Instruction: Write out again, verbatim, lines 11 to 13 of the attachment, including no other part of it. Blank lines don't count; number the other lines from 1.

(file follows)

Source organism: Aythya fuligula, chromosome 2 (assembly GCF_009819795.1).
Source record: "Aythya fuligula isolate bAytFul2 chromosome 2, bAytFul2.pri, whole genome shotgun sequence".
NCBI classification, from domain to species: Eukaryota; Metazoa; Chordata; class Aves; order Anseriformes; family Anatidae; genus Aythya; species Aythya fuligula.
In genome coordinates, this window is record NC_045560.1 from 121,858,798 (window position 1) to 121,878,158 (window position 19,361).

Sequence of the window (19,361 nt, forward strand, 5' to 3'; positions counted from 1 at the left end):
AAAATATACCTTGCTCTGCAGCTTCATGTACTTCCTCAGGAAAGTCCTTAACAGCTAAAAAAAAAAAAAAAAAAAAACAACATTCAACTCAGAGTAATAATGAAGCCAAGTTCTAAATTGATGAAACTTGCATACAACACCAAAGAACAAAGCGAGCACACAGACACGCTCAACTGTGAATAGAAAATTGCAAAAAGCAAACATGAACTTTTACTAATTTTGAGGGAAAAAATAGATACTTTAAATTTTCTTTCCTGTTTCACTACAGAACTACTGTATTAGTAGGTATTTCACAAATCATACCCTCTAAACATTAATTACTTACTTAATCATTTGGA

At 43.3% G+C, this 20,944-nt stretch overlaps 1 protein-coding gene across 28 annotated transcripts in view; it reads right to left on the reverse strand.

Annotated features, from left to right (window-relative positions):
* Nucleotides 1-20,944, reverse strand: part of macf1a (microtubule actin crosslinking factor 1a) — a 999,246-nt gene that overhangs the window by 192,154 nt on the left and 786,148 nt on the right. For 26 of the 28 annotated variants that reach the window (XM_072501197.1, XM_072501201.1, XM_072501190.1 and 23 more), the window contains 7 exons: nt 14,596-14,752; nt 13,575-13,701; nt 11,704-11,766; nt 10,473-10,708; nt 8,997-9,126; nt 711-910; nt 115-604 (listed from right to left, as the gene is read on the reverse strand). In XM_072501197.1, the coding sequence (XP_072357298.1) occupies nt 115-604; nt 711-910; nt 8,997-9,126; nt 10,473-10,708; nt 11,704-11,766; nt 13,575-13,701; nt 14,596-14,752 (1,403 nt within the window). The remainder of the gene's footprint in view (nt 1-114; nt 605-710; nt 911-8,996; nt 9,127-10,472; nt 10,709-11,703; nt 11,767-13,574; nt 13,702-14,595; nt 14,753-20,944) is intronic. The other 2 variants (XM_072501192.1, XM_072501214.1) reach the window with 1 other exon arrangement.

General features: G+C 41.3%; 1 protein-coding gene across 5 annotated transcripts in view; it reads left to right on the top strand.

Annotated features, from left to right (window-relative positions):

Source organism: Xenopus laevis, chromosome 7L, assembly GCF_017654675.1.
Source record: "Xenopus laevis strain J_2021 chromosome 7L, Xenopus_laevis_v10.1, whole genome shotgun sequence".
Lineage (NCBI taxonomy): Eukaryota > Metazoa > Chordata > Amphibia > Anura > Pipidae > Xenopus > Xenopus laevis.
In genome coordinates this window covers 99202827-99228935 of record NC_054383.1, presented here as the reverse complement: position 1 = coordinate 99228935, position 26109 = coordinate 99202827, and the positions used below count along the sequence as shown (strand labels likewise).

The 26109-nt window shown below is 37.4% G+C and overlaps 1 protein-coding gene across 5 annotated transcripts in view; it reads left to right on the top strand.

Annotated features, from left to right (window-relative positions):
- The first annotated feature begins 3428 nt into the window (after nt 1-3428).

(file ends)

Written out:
Annotated features, from left to right (window-relative positions):

Source organism: Xenopus laevis, chromosome 7L, assembly GCF_017654675.1.
Source record: "Xenopus laevis strain J_2021 chromosome 7L, Xenopus_laevis_v10.1, whole genome shotgun sequence".